TB: The best solution is to address the problem at its root, which is the workplace. We know why most people are coming across the border illegally; they’re seeking to better their lives economically. If they can’t find work in the United States they simply won’t come, which will leave you with a smaller group of criminals and a handful of terrorists. It would be much easier to spot and apprehend that smaller group if you weren’t consumed with dealing with the millions of people who are coming across every year looking for work. The Border Patrol catches an average of 1.2 million yearly, mostly people simply looking for work. Our agents on the ground estimate we were only about 25 to 33 percent successful, which means that several million people get by us every year. Now some of them go back home, so some of the people you’re catching are repeat offenders. In fact, the rate of people we catch multiple times in any given year continues to climb. Last year we apprehended about 1.2 million people, three-quarters of a million of whom were distinct individuals. The others were multiple apprehensions of people who got caught numerous times. I’ve caught the same group of people four times in one eight hour shift.

NG: IF YOU WERE A POOR MEXICAN, WOULD YOU TRY TO CROSS THE BORDER?
TB: I think that any person who is looking out for themselves and their family’s best interest would make that journey. You can’t blame them for coming across and breaking our immigration laws. You have to blame our system which encourages people to come across, because on one hand we say, “Don’t cross the border” and we have Border Patrol agents there, and fences in some areas, but once they get by the immediate border area, one is looking for them. So the word gets out that, “Hey, once you make it, once you run the gauntlet you’re home free. No one’s going to be looking for you.”

NG: IF YOU WERE THE SUPREME LEADER OF THE U.S. GOVERNMENT FOR ONE DAY AND YOU COULD MAKE ONE CHANGE OR NEW POLICY, WHAT WOULD IT BE?
TB: Employers need to be given a simple, foolproof mechanism to verify that an individual has a right to work in this country, and that requirement has to apply to everyone. The logical document to establish is a smart Social Security card that contains no more information than what the current card contains, like a name and a number, but it would also have a digital photograph encoded. It would also be biometrics encoded in a very sophisticated algorithm, so when the employer swipes the card through a reader they would get an answer back in a matter of minutes saying, “Yes, this is a genuine card, feel free to hire this person.” That information would also bounce into a master database so that enforcement agents could compare the records.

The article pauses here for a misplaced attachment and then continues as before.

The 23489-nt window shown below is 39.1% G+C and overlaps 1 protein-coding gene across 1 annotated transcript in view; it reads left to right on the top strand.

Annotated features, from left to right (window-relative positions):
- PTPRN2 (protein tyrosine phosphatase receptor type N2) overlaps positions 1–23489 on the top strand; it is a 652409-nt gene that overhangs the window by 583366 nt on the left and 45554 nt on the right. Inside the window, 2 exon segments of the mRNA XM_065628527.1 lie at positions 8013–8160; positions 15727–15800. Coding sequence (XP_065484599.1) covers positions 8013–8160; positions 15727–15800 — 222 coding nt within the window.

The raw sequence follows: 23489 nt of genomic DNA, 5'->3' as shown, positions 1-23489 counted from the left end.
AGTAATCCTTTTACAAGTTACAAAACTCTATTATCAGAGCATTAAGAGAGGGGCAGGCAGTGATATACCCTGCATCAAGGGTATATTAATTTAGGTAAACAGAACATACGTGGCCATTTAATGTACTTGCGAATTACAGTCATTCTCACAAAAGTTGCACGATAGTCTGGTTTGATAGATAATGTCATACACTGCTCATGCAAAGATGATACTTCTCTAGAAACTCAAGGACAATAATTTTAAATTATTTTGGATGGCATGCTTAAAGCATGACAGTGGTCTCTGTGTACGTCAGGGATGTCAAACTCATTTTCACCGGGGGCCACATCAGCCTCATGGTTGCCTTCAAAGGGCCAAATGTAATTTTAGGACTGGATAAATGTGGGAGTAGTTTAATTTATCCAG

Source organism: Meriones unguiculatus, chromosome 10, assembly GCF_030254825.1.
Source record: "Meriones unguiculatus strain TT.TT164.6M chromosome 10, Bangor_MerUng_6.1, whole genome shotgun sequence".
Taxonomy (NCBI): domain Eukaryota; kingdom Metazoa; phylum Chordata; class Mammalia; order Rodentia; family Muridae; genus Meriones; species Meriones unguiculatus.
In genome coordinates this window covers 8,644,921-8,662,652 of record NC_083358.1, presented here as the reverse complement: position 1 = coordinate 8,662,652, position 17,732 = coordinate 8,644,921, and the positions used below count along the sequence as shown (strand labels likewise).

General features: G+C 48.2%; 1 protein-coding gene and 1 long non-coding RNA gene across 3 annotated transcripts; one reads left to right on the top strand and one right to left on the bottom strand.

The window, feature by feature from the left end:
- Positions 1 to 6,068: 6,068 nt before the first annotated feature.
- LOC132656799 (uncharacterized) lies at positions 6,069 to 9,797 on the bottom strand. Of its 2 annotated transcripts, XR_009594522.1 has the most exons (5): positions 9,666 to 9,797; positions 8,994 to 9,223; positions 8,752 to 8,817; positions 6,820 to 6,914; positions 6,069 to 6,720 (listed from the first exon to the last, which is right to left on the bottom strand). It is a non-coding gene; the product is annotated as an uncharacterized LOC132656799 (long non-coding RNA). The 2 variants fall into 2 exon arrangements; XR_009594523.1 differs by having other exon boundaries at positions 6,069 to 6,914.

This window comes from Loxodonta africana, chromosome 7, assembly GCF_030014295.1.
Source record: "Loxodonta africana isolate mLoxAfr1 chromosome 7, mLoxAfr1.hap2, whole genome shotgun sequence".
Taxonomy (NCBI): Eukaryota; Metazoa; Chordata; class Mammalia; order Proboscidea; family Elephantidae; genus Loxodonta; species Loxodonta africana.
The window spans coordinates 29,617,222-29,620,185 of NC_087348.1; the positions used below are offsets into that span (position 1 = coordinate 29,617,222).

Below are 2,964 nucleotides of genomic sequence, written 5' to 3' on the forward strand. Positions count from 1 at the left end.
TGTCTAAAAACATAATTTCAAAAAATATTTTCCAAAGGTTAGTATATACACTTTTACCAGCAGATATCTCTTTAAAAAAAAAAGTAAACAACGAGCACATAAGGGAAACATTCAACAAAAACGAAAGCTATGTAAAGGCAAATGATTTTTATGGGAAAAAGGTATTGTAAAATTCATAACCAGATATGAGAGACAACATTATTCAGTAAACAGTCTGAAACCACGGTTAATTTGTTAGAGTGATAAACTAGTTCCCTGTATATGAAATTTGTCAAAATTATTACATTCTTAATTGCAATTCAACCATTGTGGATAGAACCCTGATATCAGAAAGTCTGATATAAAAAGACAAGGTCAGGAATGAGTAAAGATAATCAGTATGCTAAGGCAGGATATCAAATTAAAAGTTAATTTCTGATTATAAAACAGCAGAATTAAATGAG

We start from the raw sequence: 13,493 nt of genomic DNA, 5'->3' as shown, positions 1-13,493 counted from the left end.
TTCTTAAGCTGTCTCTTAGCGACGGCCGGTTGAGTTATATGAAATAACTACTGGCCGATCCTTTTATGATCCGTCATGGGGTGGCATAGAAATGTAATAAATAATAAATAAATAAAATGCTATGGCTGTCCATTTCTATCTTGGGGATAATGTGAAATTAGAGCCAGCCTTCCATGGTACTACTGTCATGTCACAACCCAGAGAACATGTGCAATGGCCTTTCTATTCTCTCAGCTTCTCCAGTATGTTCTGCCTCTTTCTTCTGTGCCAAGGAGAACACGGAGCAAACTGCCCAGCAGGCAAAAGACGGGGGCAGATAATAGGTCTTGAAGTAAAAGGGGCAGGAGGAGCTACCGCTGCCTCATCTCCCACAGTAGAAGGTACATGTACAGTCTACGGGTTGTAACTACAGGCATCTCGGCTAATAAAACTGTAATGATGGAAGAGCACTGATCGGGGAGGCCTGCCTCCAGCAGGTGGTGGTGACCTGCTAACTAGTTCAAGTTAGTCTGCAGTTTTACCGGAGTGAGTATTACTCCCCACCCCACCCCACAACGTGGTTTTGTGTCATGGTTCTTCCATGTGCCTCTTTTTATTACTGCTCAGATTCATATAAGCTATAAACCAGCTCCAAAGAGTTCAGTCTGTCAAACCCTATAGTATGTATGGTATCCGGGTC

NG: WHAT ABOUT THE SECURITY OF CANADA’S BORDER OR FLORIDA’S COAST? DO THEY CONCERN YOU AT ALL?
TB: Absolutely. For example, Canada’s border has about 4,000 miles of land bordered with the United States, and we have fewer than a thousand officers to patrol that 24 hours a day, seven days a week. That means that, at any given time, you have perhaps 25 percent of that workforce out there.

NG: HOW MANY OFFICERS DO YOU HAVE ON THE MEXICAN BORDER?
TB: We have about 10,600 to 10,700 patrolling 2,000 miles of border.

NG: TO WHAT EXTENT HAS ILLEGAL IMMIGRATION HURT AMERICAN WORKERS?
TB: In several very significant ways. It has depressed the wages, primarily of the lower class and lower middle class workers, but it has also significantly increased the health premiums that all Americans pay. These are people in the lowest paying jobs who typically do not have any health insurance. If they are treated in our hospitals, someone is going to pay for that, and that someone is the person who is paying the health insurance premiums. There is a reason that health insurance premiums have steadily climbed at an alarming rate over the past decade or so. Another effect is that property taxes in many states have risen dramatically in order to pay for the education of the children of the illegal immigrants. Now I’m not suggesting that we don’t treat people in hospitals and that we don’t educate their children. I’m suggesting that we stop inviting them in here to work illegally so you don’t have these fringe problems like health care and education, because if they’re not here working they’re not here. I have never encountered anyone at the border who said, “I’m not going to work here,” “I’m coming across because I think you guys have a better educational system,” or “I like your health care system.”

NG: ARE IMMIGRANTS DOING JOBS THAT AMERICAN CITIZENS DON’T WANT TO DO?
TB: To the extent that you have jobs that Americans do not want to do or that you don’t have enough of a labor pool, then by all means immigrants are important. Immigrants have been used historically in United States to fill jobs where there was a need. The problem comes when you have a surplus of people coming in and when you are not selecting people who have the skills that you need. We’re getting the poorest of the poor and the most unskilled workers coming in rather than soliciting people who have the job skills that we need.

NG: IS SOME IMMIGRATION NECESSARY TO SUSTAIN BUSINESSES IN THE UNITED STATES?
TB: I think so, but bear in mind that we have a very generous immigration policy — the most generous in the entire world. Every year close to a million people come into this country legally.

NG: DO YOU THINK THAT A CHEAPER, ILLEGAL LABOR FORCE IS IMPORTANT FOR STOPPING COMPANIES FROM OUTSOURCING EVERYTHING TO OTHER COUNTRIES?
TB: I don’t think so. I think that corporations have to have a conscience and have to do what’s not just best for their bottom line, but what’s best for their country.  Because after all, they’re Americans also.

NG: BUT YOU KNOW A LOT OF THEM WOULD CLAIM THAT IT’S THE ONLY WAY THEY CAN STAY COMPETITIVE.
TB: And I disagree with that. I think we’re engaged in a race to the bottom if that’s the prevailing theory. Let’s see how low we can drive the wages. We simply can’t compete with a nation like China where you can get unskilled labor at $0.50 an hour. We’re never going to win that game, so you have to look at the big picture rather than focus just on the profit margin.

NG: WHAT IS YOUR GREATEST FEAR ABOUT THE FUTURE OF ILLEGAL IMMIGRATION?

TB: My greatest fear is that the next terrorist attack happens on American soil and is carried out by foreign terrorists. And that is the way it’s going to happen, whether they exploit the weakness in our legal immigration system as they did for the September 11, 2001 attack, or whether they slip across the border. The prospect of another terrorist attack is still something that should frighten any sensible American.

NG: IS THERE ANYTHING MOVING IN THE RIGHT DIRECTION?
TB: The one thing that gives me some optimism is the fact that they’re finally hiring more agents, because regardless of what you do in the interior you’re going to need more than the current number of agents. We have about 12,000 agents right now, which mean that at any given time, 3,000 agents are out there patrolling 8,000 miles of land and coastal areas. When you do the math you realize we are spread very thin. The commitment to add agents and resources for these agents so that they can accomplish their jobs gives me some hope, but we still have a long way to go.

Thanks, T.J.